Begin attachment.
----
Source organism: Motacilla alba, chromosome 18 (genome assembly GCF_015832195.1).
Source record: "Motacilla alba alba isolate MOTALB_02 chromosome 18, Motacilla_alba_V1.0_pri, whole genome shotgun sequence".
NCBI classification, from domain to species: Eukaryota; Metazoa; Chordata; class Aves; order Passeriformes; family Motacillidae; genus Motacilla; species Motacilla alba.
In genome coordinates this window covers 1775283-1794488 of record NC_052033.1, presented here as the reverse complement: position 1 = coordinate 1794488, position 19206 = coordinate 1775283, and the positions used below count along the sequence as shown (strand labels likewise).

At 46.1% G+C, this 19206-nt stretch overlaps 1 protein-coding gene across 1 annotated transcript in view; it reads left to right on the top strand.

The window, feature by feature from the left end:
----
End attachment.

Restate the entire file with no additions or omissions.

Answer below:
Source organism: Motacilla alba, chromosome 18 (genome assembly GCF_015832195.1).
Source record: "Motacilla alba alba isolate MOTALB_02 chromosome 18, Motacilla_alba_V1.0_pri, whole genome shotgun sequence".
NCBI classification, from domain to species: Eukaryota; Metazoa; Chordata; class Aves; order Passeriformes; family Motacillidae; genus Motacilla; species Motacilla alba.
In genome coordinates this window covers 1775283-1794488 of record NC_052033.1, presented here as the reverse complement: position 1 = coordinate 1794488, position 19206 = coordinate 1775283, and the positions used below count along the sequence as shown (strand labels likewise).

At 46.1% G+C, this 19206-nt stretch overlaps 1 protein-coding gene across 1 annotated transcript in view; it reads left to right on the top strand.

The window, feature by feature from the left end: